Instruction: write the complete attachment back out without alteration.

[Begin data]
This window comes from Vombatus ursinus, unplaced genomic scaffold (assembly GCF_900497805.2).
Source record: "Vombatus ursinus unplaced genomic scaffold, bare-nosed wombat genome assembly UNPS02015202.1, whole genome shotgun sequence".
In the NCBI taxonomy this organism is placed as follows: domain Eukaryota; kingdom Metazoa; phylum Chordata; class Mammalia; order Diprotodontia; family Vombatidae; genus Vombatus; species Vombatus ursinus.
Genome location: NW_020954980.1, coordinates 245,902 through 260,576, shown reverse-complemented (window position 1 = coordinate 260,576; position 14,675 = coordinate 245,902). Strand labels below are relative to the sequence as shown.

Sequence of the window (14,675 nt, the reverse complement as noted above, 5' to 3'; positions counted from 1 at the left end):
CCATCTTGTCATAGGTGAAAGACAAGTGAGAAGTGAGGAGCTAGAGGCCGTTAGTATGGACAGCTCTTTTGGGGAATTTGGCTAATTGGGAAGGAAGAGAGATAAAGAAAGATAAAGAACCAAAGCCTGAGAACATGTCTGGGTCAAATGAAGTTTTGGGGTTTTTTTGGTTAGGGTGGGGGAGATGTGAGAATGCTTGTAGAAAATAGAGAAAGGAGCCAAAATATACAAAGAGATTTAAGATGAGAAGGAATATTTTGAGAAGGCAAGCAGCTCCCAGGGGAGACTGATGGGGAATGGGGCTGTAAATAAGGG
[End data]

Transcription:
This window comes from Vombatus ursinus, unplaced genomic scaffold (assembly GCF_900497805.2).
Source record: "Vombatus ursinus unplaced genomic scaffold, bare-nosed wombat genome assembly UNPS02015202.1, whole genome shotgun sequence".
In the NCBI taxonomy this organism is placed as follows: domain Eukaryota; kingdom Metazoa; phylum Chordata; class Mammalia; order Diprotodontia; family Vombatidae; genus Vombatus; species Vombatus ursinus.
Genome location: NW_020954980.1, coordinates 245,902 through 260,576, shown reverse-complemented (window position 1 = coordinate 260,576; position 14,675 = coordinate 245,902). Strand labels below are relative to the sequence as shown.

Sequence of the window (14,675 nt, the reverse complement as noted above, 5' to 3'; positions counted from 1 at the left end):
CCATCTTGTCATAGGTGAAAGACAAGTGAGAAGTGAGGAGCTAGAGGCCGTTAGTATGGACAGCTCTTTTGGGGAATTTGGCTAATTGGGAAGGAAGAGAGATAAAGAAAGATAAAGAACCAAAGCCTGAGAACATGTCTGGGTCAAATGAAGTTTTGGGGTTTTTTTGGTTAGGGTGGGGGAGATGTGAGAATGCTTGTAGAAAATAGAGAAAGGAGCCAAAATATACAAAGAGATTTAAGATGAGAAGGAATATTTTGAGAAGGCAAGCAGCTCCCAGGGGAGACTGATGGGGAATGGGGCTGTAAATAAGGG